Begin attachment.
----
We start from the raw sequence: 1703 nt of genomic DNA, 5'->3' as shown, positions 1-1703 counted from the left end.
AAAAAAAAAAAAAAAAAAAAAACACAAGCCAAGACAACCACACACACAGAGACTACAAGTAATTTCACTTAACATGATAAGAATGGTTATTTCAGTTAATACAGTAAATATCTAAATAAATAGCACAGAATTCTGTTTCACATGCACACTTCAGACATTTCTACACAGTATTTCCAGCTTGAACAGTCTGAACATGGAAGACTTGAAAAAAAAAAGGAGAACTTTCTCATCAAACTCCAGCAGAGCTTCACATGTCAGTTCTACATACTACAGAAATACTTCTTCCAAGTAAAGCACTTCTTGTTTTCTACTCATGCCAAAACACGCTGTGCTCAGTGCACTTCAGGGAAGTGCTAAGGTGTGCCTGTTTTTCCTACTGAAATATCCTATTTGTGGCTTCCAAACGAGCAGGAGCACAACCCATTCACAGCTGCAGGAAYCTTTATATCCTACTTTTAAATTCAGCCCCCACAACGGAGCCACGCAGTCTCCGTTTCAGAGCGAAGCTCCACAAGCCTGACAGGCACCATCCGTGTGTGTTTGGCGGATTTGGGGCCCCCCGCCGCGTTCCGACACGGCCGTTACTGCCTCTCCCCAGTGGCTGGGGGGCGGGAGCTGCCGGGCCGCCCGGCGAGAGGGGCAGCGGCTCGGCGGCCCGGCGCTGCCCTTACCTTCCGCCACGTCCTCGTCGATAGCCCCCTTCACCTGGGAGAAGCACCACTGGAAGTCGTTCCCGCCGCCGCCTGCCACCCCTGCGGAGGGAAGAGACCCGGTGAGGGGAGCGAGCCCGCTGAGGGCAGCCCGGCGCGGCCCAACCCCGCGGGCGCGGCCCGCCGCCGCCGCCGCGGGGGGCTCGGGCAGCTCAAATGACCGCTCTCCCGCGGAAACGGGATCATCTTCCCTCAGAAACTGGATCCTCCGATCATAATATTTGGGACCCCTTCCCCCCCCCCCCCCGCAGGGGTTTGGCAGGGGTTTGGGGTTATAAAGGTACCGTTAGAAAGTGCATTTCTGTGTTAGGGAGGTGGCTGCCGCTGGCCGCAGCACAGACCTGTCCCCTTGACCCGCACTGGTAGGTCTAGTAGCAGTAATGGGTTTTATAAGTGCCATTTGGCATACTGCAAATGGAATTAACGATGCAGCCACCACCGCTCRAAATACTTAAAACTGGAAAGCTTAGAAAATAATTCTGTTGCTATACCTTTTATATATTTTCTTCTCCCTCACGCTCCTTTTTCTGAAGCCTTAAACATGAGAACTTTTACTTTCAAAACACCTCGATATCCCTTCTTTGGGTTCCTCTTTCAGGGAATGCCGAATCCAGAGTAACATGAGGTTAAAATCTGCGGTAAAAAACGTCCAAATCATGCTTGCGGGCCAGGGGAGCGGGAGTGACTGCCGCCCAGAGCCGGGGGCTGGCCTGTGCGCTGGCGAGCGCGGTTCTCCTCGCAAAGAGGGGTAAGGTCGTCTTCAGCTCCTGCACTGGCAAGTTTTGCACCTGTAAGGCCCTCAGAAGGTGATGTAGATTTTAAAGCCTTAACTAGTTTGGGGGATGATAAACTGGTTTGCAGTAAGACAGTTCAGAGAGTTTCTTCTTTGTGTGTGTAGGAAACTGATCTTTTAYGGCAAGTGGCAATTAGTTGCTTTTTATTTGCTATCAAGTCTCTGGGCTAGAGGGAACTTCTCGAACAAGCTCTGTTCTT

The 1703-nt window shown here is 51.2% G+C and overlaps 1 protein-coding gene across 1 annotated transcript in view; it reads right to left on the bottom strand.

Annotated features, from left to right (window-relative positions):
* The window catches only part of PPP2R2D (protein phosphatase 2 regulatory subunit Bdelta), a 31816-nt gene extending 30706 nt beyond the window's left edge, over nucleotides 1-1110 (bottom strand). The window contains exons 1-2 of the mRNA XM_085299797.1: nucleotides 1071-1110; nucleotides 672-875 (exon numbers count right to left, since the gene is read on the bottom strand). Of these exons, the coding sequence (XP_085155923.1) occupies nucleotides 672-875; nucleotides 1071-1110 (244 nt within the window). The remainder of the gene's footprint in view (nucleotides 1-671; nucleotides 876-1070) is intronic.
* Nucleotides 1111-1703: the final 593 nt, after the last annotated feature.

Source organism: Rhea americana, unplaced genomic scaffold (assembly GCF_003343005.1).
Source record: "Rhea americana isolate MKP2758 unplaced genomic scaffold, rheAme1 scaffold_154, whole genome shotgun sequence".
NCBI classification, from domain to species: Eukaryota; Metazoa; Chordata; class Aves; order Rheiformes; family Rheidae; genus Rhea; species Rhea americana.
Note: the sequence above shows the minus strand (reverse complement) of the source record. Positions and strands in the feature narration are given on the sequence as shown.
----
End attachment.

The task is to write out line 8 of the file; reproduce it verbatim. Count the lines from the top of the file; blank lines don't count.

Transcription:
Source record: "Rhea americana isolate MKP2758 unplaced genomic scaffold, rheAme1 scaffold_154, whole genome shotgun sequence".